As Melburnians continue to hunt for the best Korean fried chicken and kimchi pancakes our city has to offer, The Dokboki Box seeks to broaden our knowledge of Korean street food while telling us a story too.
Running as part of Melbourne’s Next Wave Festival, The Dokboki Box is set in a cosy, street-vendor tent known as a pojangmacha, typically found on the streets of Seoul. Audiences are invited to come into the aromatic space and share some traditional Korean dokboki, a snack food made up of rice and fish cakes covered in a spicy sauce, while listening to stories.
Performers Park Younghee, Nathan Stoneham and M’ck McKeague have travelled between their homes in South Korea and Australia for the past decade to entertain a variety of punters, realising that no matter where you are, laughter and food transcend all international borders.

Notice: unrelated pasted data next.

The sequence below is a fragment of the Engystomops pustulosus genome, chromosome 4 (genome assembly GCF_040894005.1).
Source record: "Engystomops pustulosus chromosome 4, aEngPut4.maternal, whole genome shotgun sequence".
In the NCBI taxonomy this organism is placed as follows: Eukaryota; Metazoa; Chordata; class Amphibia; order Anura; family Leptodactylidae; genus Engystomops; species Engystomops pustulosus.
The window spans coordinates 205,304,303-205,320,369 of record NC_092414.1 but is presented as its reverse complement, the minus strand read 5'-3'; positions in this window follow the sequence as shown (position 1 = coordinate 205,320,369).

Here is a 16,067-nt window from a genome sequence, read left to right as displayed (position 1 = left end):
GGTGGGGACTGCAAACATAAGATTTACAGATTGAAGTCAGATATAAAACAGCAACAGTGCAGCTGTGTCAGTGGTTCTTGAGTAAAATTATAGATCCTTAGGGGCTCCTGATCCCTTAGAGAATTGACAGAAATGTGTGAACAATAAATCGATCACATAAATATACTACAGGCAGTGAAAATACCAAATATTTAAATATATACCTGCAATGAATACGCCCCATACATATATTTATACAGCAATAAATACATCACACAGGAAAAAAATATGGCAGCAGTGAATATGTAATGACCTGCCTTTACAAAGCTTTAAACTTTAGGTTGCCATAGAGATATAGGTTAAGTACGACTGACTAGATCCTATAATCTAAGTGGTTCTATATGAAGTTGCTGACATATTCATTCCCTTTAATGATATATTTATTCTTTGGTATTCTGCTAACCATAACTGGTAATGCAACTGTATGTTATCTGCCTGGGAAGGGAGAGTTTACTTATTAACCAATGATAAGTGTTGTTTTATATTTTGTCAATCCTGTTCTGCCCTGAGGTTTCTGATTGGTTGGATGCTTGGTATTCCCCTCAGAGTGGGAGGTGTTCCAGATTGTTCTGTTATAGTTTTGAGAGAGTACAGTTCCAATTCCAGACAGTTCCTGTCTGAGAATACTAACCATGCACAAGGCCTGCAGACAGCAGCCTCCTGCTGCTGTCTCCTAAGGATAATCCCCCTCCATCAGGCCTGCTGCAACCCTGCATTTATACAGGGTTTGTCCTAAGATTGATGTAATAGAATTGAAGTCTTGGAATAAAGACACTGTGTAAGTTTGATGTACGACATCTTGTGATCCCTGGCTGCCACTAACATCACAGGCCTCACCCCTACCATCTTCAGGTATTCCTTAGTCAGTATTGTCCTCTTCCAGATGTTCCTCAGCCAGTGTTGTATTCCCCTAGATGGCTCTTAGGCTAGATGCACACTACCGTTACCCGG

Stoneham says, “I’ve always loved the street-food culture. Something I wanted to create was this space where people could come together over food and make new friends and hear stories and have a nice time together.” Raising big questions, such as: what does it take to be a good person in a corrupt world?, Stoneham and Park tackle these issues via ‘90s pop and ‘80s karaoke numbers that entertain as well as get people thinking.
Park hopes audiences will leave seeing more similarities with each other than differences. “Hopefully Australians will think, ‘we look different and we live in a different country, but there are lots of common things we can share and think together’. I have no intention of educating people; I just want to share what I’m thinking and how I live.”